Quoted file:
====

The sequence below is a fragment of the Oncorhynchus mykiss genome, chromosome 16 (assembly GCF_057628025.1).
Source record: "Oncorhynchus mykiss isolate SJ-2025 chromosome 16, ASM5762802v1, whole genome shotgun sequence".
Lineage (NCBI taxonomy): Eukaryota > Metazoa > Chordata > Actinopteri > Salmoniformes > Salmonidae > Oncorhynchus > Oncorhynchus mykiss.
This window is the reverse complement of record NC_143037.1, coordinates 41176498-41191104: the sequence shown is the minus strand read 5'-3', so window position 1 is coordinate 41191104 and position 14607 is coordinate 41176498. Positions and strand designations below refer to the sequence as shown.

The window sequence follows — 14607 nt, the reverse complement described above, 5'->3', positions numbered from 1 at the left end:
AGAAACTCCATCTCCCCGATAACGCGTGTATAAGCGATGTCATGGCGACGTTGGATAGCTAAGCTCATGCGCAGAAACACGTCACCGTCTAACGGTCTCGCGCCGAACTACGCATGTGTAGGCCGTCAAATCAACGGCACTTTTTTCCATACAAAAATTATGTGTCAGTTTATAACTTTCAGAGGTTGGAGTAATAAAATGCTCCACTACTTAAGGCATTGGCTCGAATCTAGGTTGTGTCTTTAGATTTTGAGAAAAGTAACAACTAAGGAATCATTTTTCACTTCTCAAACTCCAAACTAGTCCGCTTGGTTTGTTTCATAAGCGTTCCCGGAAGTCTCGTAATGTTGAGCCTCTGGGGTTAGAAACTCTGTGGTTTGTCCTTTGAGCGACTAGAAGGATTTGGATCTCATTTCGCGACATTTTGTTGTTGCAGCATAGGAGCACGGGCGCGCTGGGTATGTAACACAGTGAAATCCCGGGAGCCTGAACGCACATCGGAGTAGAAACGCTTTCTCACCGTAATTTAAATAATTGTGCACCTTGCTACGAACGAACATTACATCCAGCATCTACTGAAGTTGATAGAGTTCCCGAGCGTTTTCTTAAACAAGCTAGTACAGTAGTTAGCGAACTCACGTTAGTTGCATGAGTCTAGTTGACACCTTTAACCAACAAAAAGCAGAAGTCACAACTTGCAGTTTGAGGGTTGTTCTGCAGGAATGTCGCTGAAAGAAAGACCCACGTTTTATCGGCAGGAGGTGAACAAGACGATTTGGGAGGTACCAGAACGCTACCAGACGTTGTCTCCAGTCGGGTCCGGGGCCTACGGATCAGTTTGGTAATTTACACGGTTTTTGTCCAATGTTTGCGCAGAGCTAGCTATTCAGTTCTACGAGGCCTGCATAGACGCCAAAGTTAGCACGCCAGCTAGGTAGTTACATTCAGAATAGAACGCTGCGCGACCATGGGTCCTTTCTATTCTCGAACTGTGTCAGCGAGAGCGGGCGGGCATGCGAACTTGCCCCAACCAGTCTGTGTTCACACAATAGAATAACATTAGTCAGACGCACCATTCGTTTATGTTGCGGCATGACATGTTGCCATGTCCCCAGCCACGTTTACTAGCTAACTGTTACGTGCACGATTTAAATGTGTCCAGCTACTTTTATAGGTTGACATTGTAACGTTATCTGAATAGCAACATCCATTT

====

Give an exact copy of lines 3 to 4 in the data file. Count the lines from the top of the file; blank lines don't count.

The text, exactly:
Lineage (NCBI taxonomy): Eukaryota > Metazoa > Chordata > Actinopteri > Salmoniformes > Salmonidae > Oncorhynchus > Oncorhynchus mykiss.
This window is the reverse complement of record NC_143037.1, coordinates 41176498-41191104: the sequence shown is the minus strand read 5'-3', so window position 1 is coordinate 41191104 and position 14607 is coordinate 41176498. Positions and strand designations below refer to the sequence as shown.